Augustine’s ‘The Land is Not Empty’ prompts a thoughtful discussion on how to change systems, structures and culture
by Mike Ferguson | Presbyterian News Service
LOUISVILLE — After spending a month discussing Sarah Augustine’s book, “The Land is not Empty: Following Jesus in Dismantling the Doctrine of Discovery,” an online group was treated earlier this month to more than an hour with the author herself.
Augustine is co-founder and co-chair of the Coalition to Dismantle the Doctrine of Discovery, which, according to its website, “calls on the Christian church to address the extinction, enslavement and extraction done in the name of Christ on Indigenous lands.”
Noting that the Day of Prayer for Oak Flat is set for Nov. 4, an event sponsored by Apache Stronghold to protest a copper mine being proposed in Arizona on land sacred to the San Carlos Apache, Augustine said she and others in the coalition “are living and praying for transformation in this world.”
The coalition seeks to do that in two ways: by changing laws and policies and by changing the culture.
“We work hard to do both things at once,” she said. “It’s a tall order. We follow Indigenous people as they create campaigns, and we also acknowledge that as Christians — we are a Christian-centered coalition — there is work Christians have to do.”
“What you need is a willingness to collaborate,” Augustine said. “Follow the Spirit of life prayerfully to co-discern, and that’s about it.”
Cindy Corell, a mission co-worker who has served in Haiti, said she and the Rev. Jed Koball, a mission co-worker in Peru, have worked with people in those nations through the PHP’s Joining Hands initiative. “Recognizing the harms done by more traditional church missions, we listen to and do our best to accompany partners to create more full lives in the face of great injustices. We continue to learn from our partners,” Corell said, before asking Augustine, “What are ways to encourage churches to engage with Indigenous and vulnerable populations internationally?”
“My first response is, ‘Let’s be friends. Let’s together discern how we can do that better,’” Augustine said. “What we’re setting out to do is imagine a different world and then live into that, the kin-dom of God.” Augustine said she returns again and again to Luke 4, where Jesus is tempted in the wilderness and then reads from Isaiah in the synagogue.
“He says what his mandate is. He is very clear about what the good news is,” Augustine said. “It includes release for the prisoner — not just the worthy ones —freedom for the oppressed and sight for the blind. Who’s blind here? So much of Jesus’ message is for the church, the religious tradition of his time and place. … He announces the year of God’s favor. It’s jubilee, where human systems are restructured and all the land that has been mortgaged goes back to the people. His mandate is concrete and tangible, and I don’t think he was kidding around. … I notice that Jesus did not mince words. He was clear about what the expectation was.”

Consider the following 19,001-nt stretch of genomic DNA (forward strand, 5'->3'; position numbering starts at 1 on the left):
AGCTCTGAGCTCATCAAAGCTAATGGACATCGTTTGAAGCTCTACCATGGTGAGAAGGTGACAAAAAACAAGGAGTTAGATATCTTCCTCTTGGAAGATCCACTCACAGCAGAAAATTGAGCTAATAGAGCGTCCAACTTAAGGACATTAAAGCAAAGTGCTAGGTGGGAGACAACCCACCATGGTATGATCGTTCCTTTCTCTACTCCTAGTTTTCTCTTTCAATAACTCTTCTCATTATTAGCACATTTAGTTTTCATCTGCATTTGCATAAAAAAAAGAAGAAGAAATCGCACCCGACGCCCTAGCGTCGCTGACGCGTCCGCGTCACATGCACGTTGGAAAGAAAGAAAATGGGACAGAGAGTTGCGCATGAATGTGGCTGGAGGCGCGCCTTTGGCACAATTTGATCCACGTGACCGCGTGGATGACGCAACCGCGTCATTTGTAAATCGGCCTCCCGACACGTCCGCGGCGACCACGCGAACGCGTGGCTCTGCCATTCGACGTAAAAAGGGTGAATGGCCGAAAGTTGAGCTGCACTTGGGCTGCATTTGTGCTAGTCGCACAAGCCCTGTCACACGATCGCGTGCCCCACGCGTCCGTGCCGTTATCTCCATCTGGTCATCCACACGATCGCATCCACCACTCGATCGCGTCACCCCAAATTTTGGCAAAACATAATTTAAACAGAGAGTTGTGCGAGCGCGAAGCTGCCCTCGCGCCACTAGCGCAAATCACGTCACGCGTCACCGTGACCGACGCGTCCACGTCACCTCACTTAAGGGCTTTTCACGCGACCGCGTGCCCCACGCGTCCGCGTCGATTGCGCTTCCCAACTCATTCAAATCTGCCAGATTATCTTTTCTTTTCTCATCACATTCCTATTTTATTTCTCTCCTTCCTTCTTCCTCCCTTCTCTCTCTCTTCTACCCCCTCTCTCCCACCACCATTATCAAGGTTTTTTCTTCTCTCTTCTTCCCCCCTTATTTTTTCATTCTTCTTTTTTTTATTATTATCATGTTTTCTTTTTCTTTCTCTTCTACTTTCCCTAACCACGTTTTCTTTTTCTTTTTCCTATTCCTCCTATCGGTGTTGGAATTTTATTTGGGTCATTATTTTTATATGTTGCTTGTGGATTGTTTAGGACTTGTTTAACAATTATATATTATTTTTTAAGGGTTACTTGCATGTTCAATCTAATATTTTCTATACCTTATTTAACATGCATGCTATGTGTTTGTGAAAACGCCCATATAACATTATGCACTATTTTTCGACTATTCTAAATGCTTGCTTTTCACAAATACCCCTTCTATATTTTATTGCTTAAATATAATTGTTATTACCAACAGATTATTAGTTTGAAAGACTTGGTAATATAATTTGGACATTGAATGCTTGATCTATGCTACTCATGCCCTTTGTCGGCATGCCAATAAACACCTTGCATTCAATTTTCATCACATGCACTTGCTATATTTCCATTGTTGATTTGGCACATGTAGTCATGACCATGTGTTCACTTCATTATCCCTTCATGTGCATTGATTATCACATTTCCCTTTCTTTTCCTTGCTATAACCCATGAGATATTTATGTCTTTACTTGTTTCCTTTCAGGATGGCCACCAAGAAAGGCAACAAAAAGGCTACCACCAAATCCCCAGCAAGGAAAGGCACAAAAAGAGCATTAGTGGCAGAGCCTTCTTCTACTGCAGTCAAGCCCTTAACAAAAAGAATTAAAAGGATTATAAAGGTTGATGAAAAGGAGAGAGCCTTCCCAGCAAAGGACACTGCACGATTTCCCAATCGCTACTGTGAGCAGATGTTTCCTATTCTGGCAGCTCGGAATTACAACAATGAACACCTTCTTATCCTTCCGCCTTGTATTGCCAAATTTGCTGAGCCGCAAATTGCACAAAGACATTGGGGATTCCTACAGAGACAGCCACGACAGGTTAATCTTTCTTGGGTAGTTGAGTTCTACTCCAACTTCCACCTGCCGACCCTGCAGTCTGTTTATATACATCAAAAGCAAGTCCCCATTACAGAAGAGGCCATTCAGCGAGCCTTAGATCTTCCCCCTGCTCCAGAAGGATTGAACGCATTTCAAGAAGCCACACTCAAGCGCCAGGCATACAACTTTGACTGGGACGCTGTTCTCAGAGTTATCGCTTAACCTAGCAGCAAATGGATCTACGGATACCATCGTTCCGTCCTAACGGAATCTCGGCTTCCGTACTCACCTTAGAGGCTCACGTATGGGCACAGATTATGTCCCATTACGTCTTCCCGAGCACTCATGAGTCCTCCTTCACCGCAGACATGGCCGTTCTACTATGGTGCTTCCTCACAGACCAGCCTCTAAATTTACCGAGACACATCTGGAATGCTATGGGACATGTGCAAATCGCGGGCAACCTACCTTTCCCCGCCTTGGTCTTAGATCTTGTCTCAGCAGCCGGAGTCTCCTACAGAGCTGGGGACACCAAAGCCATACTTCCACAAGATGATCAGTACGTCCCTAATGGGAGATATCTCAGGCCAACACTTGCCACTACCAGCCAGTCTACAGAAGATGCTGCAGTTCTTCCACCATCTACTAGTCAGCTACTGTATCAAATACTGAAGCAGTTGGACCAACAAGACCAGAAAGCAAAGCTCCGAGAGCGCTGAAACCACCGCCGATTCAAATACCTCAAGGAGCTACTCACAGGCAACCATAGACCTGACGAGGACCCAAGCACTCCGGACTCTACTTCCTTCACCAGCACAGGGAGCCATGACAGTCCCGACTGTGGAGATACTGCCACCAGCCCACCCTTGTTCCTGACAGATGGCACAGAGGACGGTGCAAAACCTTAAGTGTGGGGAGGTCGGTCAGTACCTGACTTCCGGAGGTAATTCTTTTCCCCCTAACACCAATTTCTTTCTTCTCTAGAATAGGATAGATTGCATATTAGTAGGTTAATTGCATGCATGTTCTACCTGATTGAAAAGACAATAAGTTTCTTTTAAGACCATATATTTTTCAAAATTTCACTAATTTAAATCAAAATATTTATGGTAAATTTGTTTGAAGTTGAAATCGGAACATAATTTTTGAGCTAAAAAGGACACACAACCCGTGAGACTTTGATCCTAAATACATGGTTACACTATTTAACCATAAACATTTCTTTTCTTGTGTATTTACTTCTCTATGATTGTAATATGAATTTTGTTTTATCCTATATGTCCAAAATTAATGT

“I feel like I got my marching orders,” Corell said following that statement. “I think I fall into the trap of mincing words, and I appreciate that encouragement to do as our Savior has asked us to do.”
Koball mentioned that a new book Augustine co-wrote with Sheri Hostetler, “So We & Our Children May Live: Following Jesus in Confronting the Climate Crisis,” is coming out on Tuesday. “One thing we hear in Peru is, ‘If you want to solve the climate crisis, listen to Indigenous people’” Koball said, adding that about half of the critical minerals needed to transition to renewable energy are found on or near Indigenous lands.
“In some Christian circles, people say, ‘You know, Sarah, we’re just going to have to mine these minerals on Indigenous people’s lands to save the planet, and you are just going to have to take one for the team.’ I hear those words and I say, ‘You know what? I think we’ve taken plenty for the team.’ … If we don’t live within planetary boundaries, there are catastrophic outcomes. I believe we have it within us as people of faith — as human beings — to say, ‘We are living within the logic of Creation.’ That’s why we called our book, ‘So We & Our Children May Live.’”
“Learning about the church’s role creating the Doctrine of Discovery can make one angry and confused,” said the Presbyterian Hunger Program’s Valéry Nodem. Then Nodem asked Augustine: “How do you remain a faithful Christian?”
“I spend time each morning praying with my feet on the ground, seeking the direction of the Spirit of life,” Augustine said. “It’s real and alive, not old and antiquated. Creation is going on right now. We can see the Spirit moving.” In addition, “we have the witness of Jesus Christ,” who “was not one saying, ‘You need to make the right contacts’” or “‘Make sure you have a safe retirement fund.’ That was not the message of Jesus, and that is real to me. Will we work together with the systems of life, or will we choose death? That’s it.”
The Rev. Rebecca Barnes, PHP coordinator, prayed to close the 71-minute session. She gave God thanks “for the integrity, authenticity, wisdom and challenge of our sibling Sarah as she has pushed the church to be better and do better. … May we echo her challenge in our own congregations and throughout our denomination, finding pathways to stand in true solidarity, giving up power and financial resources unjustly gained, and freeing us all from ongoing colonialism.”
“May we look around and see that the land is not and never has been empty. You are everywhere, your sacredness embodied in all creatures. … You still speak to us as in biblical times. May we listen and may we hear. May we be transformed as we struggle for justice for Indigenous kin and for all. In Christ we pray, amen.”
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